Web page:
At General Debate, Turkey’s Foreign Minister urges UN reform, action on Syrian crisis

Foreign Minister Ahmet Davutoglu of Turkey addresses the General Assembly. UN Photo/J Carrier

28 September 2012 – The Security Council must be reformed in order to respond to the world’s “real needs,” Turkey’s Foreign Minister, Ahmet Davutoglu, said today in his statement to the United Nations General Assembly, adding that without reform, the UN body risked irrelevance.

“The working methods and structures of the UN are not commensurate with the current realities of the world,” Mr. Davutoglu told the gathered delegates at the 67th Assembly’s General Debate at UN Headquarters in New York.

“While we cannot resolve current problems, each year we find ourselves besieged by ever mounting new ones,” he continued, noting that in order to establish “a strong, efficient and credible” United Nations, “the long outstanding issue” of UN reform had to be tackled.

Mr. Davutoglu pointed to issues on the global agenda, such as the unresolved political divisions between the Greek Cypriot and the Turkish Cypriot communities and the question of Palestine, saying that on many matters Member States “speak as one, yet we often fail to act in unity.”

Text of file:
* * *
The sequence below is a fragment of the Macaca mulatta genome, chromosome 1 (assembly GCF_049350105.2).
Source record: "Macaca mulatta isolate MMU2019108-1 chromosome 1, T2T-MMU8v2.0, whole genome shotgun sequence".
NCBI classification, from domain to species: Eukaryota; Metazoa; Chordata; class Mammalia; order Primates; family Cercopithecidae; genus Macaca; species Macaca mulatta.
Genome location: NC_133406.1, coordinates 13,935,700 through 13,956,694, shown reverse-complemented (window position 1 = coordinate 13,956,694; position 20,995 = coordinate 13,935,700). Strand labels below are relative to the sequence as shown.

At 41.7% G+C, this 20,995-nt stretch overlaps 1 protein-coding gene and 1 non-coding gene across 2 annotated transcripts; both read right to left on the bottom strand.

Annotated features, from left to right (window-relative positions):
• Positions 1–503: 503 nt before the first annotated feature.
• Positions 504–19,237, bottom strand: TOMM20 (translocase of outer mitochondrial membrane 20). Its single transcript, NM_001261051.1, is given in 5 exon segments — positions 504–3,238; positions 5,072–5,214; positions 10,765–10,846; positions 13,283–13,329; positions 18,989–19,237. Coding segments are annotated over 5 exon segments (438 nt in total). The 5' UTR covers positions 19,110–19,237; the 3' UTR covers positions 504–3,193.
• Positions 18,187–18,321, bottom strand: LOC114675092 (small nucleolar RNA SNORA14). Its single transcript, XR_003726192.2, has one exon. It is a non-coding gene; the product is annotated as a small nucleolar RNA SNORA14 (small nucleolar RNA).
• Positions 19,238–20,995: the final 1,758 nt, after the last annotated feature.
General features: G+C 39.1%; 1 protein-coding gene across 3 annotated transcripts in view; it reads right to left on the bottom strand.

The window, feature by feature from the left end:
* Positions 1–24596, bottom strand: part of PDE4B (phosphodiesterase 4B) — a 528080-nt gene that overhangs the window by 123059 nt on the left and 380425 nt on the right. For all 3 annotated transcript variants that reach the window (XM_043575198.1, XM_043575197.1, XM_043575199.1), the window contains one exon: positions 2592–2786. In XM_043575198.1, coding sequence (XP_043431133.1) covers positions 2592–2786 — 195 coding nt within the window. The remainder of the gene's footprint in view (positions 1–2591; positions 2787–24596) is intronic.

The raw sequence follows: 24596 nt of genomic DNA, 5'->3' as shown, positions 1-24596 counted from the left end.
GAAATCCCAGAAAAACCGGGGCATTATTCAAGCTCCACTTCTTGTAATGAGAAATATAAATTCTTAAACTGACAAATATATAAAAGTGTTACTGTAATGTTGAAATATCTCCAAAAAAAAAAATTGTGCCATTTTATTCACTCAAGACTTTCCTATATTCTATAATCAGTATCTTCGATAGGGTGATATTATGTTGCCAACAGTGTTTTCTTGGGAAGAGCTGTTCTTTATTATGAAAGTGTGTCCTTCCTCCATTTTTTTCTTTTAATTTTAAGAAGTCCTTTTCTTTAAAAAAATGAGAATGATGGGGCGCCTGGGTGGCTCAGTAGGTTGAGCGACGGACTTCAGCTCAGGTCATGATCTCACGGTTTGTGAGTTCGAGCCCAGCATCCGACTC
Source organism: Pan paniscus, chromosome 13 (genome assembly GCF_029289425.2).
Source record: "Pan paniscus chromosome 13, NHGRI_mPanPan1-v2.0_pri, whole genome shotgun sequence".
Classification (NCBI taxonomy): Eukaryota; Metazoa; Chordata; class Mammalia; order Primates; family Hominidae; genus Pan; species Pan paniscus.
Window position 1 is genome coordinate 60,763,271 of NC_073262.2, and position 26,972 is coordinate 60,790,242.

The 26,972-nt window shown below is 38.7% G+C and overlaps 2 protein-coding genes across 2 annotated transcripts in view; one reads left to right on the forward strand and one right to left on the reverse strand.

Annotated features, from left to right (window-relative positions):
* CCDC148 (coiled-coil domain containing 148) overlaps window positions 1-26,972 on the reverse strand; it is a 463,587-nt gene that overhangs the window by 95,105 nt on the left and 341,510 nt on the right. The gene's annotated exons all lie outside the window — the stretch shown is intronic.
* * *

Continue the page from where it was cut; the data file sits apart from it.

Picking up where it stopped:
“The UN Security Council, with its primary responsibility to maintain international peace and security, should become more representative and functional,” he stated, suggesting that only through reform could the Council “remain relevant in the enormous challenges we all face.”

Turning to the continuing violence in Syria, where more than 18,000 people, mostly civilians, have died since the uprising against the regime of President Bashar al-Assad began 18 months ago, Mr. Davutoglu also exhorted the Security Council to break its diplomatic deadlock.

“It is high time that the UN Security Council must take action as this Assembly called for. There has to be a solution to ensure the immediate safety and security of the Syrian people,” he said, adding that there was “no legitimate explanation” for the Council’s failure to reflect the will of the international community.

A further 2.5 million Syrians urgently need humanitarian aid, according to UN estimates.

The Turkish Foreign Minister also drew attention to the recent spate of protests in various cities around the world following the release of an anti-Islamic video produced by a US citizen, as well as cartoons published in a French magazine, and urged more global cooperation in the fight against the defamation of religions.

“Islamophobia has also become a new form of racism like anti-Semitism,” Mr. Davutoglu said. “It can no longer be tolerated under the guise of freedom of expression.”

The Foreign Minister called on UN Member States to establish denigration of all religions and their followers as a hate crime and prevent what he said were “reckless provocations.”

“We need to craft a universal policy and legal instrument that while protecting free expression, should also ensure respect for religion and prevent the intentional insults against everyone’s faiths,” he said.

Turkey’s Foreign Minister is one of scores of heads of State and government and other high-level officials who are presenting their views and comments on issues of individual national and international relevance at the Assembly’s General Debate, which ends on 1 October.

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